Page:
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In general, we accept only samples that have been completely dried and are stored in breathable containers such as unwaxed paper coin envelopes. For details on how to prepare specific sample types, please see "Types of Samples" below. If your samples have been collected or stored in any other way, please contact us for information regarding the feasibility of processing your samples.

If you work in a humid environment, or are concerned about exposure to moisture during shipping, it is acceptable to place the paper sample envelopes in non-breathable containers (e.g. ziplock bags), but only if breathable containers of desiccant are included with the sample envelopes. Desiccant is available at low cost online.

An example of sample storage with desiccant

Types of Samples

[1] Hair

Hair Sample Collection

Hair samples plucked from live animals have simple storage requirements and can routinely produce excellent data. For these reasons the majority of the samples that we handle are plucked hair. If you are pulling hair samples out of an animal, look for coarse hairs that are clean and hard to remove. For example, the white, tail hairs from white-tailed deer are a very reliable sample type. A person with good eyesight will be able to hold the hairs up to the light and clearly see root bulbs.

Note that hair samples remove relatively little DNA when plucked from dead animals, even within hours of death. Good alternatives for dead animals are a piece of footpad or ear tip (any tissue sample should be smaller than a corn kernel).

Shed hair, or hair that has passed through a digestive tract, is an inferior source of DNA. Such hair may only provide species data based on mtDNA analysis. For this reason, trap devices that pluck hair (sticky pads or barbed wire) produce better results than devices that comb out hair that is already loose.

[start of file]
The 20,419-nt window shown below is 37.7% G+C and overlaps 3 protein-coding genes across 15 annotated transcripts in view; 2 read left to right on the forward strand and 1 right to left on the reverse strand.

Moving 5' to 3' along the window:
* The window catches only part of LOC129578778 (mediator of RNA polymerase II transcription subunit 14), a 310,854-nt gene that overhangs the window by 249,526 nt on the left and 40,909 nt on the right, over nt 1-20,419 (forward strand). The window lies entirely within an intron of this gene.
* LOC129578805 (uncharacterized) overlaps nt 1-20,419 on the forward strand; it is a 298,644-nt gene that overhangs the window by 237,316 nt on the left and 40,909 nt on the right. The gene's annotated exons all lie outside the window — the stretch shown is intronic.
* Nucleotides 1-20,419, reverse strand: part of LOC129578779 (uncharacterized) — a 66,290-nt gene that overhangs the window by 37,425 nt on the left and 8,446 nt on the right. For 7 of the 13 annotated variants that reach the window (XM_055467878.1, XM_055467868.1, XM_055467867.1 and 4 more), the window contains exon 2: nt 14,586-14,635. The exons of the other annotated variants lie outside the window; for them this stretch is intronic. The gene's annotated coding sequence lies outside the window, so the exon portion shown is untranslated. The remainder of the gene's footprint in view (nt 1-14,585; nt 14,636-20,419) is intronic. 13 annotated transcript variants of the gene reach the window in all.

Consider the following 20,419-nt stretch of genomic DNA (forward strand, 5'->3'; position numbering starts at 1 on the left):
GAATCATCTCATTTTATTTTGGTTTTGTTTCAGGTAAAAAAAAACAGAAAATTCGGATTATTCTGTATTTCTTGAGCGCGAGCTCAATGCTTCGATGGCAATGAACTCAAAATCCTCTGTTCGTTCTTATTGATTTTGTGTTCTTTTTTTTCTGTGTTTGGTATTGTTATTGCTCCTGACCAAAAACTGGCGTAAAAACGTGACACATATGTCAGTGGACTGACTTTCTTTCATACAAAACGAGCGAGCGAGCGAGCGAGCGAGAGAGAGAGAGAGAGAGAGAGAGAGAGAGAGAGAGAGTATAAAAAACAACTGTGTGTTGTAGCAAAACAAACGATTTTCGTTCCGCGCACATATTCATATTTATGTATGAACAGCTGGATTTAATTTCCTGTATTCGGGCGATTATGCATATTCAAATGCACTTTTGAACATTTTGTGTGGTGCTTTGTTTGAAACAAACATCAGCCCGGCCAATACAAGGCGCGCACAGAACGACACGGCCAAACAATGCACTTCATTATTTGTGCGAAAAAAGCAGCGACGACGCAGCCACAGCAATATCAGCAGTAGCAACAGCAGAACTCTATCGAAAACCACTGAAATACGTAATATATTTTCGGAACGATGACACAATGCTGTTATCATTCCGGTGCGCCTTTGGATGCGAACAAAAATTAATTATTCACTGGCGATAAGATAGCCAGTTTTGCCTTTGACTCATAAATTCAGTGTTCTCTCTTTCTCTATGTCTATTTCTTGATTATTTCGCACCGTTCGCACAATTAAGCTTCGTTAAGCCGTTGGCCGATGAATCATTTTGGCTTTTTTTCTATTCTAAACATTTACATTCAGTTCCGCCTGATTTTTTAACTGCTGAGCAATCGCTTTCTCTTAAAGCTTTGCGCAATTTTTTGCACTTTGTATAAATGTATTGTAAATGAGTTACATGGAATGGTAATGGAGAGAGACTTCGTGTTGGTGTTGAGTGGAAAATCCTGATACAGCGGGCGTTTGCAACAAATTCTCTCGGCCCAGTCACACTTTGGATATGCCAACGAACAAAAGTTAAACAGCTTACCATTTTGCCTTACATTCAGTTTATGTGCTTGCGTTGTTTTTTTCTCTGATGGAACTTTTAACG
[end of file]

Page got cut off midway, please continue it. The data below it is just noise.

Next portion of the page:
Tips for Sticky Traps

  • Use the appropriate size of trap (not too large)
  • Cover the trap with write in the rain paper
  • It is convenient to have follicles hanging off the edge, but we can remove folicles from the adhesive without loss of sample quality

Sticky Trap

Hair Sample Storage

Hair samples should be stored dry in unwaxed paper envelopes.

Please avoid the use of plastic bags for sample storage, as they can retain moisture in your sample and therefore can degrade sample quality (see general comments on sample storage).

[2] Tissue

Dry tissue samples are an excellent source of DNA, and convenient for us to process. The amount of material should be no greater than a corn kernel, and it should be stored at room temperature in a coin envelope. If the tissue doesn't dry quickly after coming into contact with the paper envelope, you are collecting thicker pieces than necessary. If you are concerned about the tissue falling out of the envelope and getting lost, use scotch tape to fix it to the inside wall of the envelope.

Some of our favourite examples of tissue samples are as follows:

Footpads, which have dried without decaying before an animal dies, are one of the least likely parts of the animal to decay after death. A small chunk of footpad is often the ideal sample from a dead animal.

The tip of a small mammal's ear, which is thin enough to dry without rotting. Snip a piece several mm square.

Muscle tissue that doesn't smell rotten, including tissue removed from biopsy darts, which will dry safely in a paper envelope as long as the tissue isn't too thick. Shave muscle tissue thin enough to be translucent.

[3] Blood and Fluids

We no longer accept liquid blood samples.

Blood can be stored dry at room temperature for many years. To prepare blood samples, lightly dip a Q-tip in the blood and allow it to dry, then store it in an unwaxed paper coin envelope. If you don't have Q-tips, just spot the blood onto a piece of printer paper and allow it to dry.